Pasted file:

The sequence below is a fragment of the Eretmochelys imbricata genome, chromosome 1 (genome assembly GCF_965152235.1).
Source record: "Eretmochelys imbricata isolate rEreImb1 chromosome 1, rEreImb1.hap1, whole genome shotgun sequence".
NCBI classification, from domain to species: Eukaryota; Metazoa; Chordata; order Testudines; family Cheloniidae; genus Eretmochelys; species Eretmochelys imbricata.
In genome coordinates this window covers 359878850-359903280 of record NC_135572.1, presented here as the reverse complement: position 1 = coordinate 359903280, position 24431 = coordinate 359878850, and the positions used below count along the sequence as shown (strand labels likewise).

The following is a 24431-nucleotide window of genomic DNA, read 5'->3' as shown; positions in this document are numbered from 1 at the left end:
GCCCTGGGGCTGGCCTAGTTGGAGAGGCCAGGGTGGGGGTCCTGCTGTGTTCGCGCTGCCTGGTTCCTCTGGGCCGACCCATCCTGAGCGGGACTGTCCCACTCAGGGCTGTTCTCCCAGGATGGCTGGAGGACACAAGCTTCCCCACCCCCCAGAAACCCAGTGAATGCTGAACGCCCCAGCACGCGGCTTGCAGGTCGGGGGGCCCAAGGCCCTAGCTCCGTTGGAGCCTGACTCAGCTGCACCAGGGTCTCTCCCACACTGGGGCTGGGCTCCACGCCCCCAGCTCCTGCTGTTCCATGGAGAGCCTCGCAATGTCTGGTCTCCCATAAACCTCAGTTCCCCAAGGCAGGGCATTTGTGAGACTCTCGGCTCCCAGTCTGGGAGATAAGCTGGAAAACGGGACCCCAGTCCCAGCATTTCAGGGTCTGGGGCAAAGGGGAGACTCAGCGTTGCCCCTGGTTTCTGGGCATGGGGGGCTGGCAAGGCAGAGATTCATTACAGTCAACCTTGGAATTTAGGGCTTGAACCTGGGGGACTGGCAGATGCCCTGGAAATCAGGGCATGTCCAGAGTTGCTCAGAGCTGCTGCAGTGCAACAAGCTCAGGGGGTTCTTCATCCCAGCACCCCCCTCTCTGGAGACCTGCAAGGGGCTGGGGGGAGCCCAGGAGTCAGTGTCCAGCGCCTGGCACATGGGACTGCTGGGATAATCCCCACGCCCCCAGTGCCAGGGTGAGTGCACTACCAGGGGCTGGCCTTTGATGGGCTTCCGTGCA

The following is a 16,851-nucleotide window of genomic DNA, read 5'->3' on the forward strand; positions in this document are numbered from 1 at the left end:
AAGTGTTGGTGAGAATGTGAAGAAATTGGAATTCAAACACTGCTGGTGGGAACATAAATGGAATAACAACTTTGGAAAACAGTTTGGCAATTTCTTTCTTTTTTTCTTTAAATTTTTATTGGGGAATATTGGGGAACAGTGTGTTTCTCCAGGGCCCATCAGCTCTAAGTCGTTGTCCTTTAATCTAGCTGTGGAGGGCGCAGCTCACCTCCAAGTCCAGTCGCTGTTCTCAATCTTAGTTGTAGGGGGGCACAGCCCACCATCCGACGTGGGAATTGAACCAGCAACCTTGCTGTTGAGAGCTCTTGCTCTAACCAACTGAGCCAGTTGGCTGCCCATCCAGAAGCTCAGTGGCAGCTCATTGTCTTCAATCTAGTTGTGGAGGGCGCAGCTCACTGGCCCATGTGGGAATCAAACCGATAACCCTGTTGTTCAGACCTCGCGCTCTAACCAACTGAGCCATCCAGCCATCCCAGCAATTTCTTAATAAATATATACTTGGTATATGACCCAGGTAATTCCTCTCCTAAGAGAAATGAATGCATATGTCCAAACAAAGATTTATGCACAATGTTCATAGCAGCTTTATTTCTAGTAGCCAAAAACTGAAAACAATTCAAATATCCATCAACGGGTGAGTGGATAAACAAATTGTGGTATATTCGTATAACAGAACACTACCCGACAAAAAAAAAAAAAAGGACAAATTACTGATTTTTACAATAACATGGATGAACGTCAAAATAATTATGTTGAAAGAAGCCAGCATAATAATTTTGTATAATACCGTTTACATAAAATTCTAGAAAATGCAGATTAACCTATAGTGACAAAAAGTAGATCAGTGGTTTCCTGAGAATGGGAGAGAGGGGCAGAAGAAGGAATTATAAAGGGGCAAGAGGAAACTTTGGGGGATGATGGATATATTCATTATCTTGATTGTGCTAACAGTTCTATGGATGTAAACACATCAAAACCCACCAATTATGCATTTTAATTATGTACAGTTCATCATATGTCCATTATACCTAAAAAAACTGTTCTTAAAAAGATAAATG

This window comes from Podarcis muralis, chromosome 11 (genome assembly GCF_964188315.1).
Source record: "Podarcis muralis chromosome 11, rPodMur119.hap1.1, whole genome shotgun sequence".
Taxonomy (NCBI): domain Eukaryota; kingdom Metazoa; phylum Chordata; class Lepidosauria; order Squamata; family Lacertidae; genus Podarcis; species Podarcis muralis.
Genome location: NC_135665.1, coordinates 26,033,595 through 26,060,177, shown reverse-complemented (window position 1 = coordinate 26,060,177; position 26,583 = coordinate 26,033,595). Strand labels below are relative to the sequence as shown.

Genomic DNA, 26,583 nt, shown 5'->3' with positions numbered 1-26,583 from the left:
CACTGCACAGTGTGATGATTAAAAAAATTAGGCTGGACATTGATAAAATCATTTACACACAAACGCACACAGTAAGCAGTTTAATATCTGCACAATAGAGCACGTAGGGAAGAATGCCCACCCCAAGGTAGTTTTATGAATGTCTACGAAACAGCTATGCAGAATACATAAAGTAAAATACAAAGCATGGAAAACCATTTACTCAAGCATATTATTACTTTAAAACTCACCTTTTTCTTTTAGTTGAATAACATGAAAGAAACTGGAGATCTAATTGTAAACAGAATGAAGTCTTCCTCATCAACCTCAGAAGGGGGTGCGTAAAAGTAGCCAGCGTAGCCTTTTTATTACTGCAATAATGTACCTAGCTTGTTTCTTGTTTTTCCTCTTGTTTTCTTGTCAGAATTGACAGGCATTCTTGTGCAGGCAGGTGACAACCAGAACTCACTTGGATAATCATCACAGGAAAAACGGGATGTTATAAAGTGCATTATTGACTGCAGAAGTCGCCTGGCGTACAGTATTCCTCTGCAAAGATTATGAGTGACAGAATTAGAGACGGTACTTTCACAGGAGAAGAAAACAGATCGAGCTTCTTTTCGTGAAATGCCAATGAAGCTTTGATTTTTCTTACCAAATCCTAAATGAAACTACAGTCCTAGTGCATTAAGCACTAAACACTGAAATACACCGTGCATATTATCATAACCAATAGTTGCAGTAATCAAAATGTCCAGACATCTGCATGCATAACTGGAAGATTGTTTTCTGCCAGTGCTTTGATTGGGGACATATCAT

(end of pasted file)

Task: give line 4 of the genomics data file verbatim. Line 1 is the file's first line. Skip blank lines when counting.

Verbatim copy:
In genome coordinates this window covers 359878850-359903280 of record NC_135572.1, presented here as the reverse complement: position 1 = coordinate 359903280, position 24431 = coordinate 359878850, and the positions used below count along the sequence as shown (strand labels likewise).